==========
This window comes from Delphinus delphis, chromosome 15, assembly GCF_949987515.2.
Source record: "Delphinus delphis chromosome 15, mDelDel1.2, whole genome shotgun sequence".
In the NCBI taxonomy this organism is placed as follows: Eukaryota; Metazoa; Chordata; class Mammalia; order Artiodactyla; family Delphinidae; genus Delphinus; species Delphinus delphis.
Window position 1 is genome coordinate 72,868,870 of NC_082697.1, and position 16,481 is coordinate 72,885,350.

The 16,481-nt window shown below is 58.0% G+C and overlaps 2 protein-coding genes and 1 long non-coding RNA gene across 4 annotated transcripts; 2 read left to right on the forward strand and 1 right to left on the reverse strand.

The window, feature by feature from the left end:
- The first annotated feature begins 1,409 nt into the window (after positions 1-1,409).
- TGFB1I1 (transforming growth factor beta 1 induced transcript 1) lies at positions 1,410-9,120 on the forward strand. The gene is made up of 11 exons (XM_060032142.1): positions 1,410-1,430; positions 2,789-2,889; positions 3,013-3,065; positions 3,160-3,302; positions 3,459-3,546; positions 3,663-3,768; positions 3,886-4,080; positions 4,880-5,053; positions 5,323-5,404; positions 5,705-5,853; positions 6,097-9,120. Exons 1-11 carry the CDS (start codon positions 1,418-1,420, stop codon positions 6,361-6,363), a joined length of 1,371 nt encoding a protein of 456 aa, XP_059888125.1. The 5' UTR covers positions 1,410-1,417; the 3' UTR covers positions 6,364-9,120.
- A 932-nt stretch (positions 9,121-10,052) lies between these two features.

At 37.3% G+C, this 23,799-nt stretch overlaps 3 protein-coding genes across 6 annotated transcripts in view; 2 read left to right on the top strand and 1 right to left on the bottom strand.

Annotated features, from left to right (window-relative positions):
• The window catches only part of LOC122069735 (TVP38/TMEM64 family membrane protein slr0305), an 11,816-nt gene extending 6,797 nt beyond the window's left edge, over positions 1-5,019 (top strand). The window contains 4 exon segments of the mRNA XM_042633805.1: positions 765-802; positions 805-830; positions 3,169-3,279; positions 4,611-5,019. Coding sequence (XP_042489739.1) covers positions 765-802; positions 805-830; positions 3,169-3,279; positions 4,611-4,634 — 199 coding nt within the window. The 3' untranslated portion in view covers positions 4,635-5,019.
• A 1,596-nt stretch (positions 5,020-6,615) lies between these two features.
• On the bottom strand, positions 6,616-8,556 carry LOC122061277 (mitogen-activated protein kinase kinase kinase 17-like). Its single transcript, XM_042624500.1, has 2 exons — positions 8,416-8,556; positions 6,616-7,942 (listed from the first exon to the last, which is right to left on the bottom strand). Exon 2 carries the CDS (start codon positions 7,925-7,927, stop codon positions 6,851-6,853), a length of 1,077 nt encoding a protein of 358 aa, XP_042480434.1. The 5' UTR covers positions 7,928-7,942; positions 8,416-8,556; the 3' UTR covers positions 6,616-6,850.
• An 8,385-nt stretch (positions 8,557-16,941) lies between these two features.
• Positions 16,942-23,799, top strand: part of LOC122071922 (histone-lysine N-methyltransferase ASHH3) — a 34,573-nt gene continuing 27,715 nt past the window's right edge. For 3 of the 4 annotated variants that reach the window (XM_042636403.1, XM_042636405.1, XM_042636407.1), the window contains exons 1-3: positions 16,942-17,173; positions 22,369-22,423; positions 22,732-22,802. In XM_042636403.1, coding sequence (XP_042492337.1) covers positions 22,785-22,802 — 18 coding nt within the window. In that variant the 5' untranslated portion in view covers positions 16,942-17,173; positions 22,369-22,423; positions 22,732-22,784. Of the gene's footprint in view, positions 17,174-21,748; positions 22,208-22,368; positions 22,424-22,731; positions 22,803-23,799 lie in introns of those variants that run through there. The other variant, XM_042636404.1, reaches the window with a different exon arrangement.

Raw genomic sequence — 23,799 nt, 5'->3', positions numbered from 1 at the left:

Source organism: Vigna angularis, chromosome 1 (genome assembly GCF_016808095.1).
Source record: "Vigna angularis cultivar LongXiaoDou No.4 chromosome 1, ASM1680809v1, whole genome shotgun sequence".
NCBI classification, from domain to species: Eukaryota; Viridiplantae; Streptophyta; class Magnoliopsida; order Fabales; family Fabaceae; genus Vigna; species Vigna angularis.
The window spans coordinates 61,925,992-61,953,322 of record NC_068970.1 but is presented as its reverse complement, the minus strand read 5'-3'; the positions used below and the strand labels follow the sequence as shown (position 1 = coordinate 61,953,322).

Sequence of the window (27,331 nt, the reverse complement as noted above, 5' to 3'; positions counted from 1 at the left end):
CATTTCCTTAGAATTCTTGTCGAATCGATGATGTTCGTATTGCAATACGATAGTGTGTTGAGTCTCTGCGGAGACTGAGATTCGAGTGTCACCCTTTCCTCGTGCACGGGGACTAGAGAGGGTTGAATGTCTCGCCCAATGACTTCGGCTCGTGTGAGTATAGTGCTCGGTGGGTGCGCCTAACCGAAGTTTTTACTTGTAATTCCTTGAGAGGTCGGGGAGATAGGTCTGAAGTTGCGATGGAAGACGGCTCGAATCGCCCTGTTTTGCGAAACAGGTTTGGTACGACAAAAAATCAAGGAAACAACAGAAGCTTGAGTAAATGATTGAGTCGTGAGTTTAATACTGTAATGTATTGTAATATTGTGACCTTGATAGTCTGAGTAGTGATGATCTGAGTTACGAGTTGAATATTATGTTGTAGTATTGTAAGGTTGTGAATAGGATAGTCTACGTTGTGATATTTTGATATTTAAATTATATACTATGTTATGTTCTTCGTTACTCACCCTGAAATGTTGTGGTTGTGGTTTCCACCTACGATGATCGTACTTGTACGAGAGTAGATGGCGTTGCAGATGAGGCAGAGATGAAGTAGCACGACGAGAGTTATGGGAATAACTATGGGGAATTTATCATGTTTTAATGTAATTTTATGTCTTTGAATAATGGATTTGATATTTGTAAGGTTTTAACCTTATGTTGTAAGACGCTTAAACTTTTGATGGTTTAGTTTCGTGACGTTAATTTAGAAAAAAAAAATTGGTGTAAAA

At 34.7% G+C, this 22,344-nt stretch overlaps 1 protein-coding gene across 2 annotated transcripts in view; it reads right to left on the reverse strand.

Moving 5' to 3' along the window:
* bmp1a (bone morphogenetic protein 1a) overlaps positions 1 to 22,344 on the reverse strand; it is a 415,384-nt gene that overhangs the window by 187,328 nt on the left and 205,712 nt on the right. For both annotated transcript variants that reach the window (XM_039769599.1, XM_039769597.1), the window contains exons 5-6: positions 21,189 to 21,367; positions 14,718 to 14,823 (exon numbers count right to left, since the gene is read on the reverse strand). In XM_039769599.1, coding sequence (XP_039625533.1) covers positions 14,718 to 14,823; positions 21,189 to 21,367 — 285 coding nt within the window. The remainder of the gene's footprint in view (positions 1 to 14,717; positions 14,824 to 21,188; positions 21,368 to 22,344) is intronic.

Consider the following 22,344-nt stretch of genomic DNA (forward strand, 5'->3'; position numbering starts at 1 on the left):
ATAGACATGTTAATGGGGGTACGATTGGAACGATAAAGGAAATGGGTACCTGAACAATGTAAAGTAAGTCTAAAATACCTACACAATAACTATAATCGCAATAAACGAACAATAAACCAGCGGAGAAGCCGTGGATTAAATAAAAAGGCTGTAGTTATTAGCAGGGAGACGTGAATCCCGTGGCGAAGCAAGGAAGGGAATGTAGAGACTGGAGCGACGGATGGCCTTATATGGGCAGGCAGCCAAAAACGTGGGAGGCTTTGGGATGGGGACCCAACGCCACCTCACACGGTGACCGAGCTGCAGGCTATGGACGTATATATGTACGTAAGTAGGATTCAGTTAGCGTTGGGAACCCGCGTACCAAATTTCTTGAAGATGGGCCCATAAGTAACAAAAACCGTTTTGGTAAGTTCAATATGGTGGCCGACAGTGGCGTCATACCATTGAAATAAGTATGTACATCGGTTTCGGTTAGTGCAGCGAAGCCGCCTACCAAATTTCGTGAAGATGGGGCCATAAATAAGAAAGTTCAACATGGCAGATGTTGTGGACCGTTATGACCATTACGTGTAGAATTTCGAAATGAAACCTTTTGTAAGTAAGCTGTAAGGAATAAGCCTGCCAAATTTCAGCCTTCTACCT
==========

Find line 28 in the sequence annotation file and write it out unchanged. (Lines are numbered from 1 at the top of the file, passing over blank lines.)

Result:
ATAGACATGTTAATGGGGGTACGATTGGAACGATAAAGGAAATGGGTACCTGAACAATGTAAAGTAAGTCTAAAATACCTACACAATAACTATAATCGCAATAAACGAACAATAAACCAGCGGAGAAGCCGTGGATTAAATAAAAAGGCTGTAGTTATTAGCAGGGAGACGTGAATCCCGTGGCGAAGCAAGGAAGGGAATGTAGAGACTGGAGCGACGGATGGCCTTATATGGGCAGGCAGCCAAAAACGTGGGAGGCTTTGGGATGGGGACCCAACGCCACCTCACACGGTGACCGAGCTGCAGGCTATGGACGTATATATGTACGTAAGTAGGATTCAGTTAGCGTTGGGAACCCGCGTACCAAATTTCTTGAAGATGGGCCCATAAGTAACAAAAACCGTTTTGGTAAGTTCAATATGGTGGCCGACAGTGGCGTCATACCATTGAAATAAGTATGTACATCGGTTTCGGTTAGTGCAGCGAAGCCGCCTACCAAATTTCGTGAAGATGGGGCCATAAATAAGAAAGTTCAACATGGCAGATGTTGTGGACCGTTATGACCATTACGTGTAGAATTTCGAAATGAAACCTTTTGTAAGTAAGCTGTAAGGAATAAGCCTGCCAAATTTCAGCCTTCTACCT